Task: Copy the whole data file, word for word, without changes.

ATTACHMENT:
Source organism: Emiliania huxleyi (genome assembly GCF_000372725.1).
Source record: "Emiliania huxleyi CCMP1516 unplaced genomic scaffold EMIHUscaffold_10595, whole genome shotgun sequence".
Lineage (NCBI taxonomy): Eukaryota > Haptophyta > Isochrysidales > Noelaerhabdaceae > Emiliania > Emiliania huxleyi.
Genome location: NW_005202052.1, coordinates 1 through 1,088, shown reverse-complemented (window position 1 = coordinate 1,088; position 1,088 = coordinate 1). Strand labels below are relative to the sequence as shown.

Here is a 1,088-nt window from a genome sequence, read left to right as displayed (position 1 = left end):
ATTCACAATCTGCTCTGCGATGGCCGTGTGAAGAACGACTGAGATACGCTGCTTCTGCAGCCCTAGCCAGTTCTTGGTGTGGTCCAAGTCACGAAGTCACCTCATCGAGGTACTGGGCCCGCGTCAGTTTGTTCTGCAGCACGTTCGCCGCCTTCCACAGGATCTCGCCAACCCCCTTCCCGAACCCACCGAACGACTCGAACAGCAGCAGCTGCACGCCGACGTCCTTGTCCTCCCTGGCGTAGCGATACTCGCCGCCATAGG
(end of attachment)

Source organism: Emiliania huxleyi (genome assembly GCF_000372725.1).
Source record: "Emiliania huxleyi CCMP1516 unplaced genomic scaffold EMIHUscaffold_10595, whole genome shotgun sequence".
Lineage (NCBI taxonomy): Eukaryota > Haptophyta > Isochrysidales > Noelaerhabdaceae > Emiliania > Emiliania huxleyi.
Genome location: NW_005202052.1, coordinates 1 through 1,088, shown reverse-complemented (window position 1 = coordinate 1,088; position 1,088 = coordinate 1). Strand labels below are relative to the sequence as shown.

Here is a 1,088-nt window from a genome sequence, read left to right as displayed (position 1 = left end):
ATTCACAATCTGCTCTGCGATGGCCGTGTGAAGAACGACTGAGATACGCTGCTTCTGCAGCCCTAGCCAGTTCTTGGTGTGGTCCAAGTCACGAAGTCACCTCATCGAGGTACTGGGCCCGCGTCAGTTTGTTCTGCAGCACGTTCGCCGCCTTCCACAGGATCTCGCCAACCCCCTTCCCGAACCCACCGAACGACTCGAACAGCAGCAGCTGCACGCCGACGTCCTTGTCCTCCCTGGCGTAGCGATACTCGCCGCCATAGG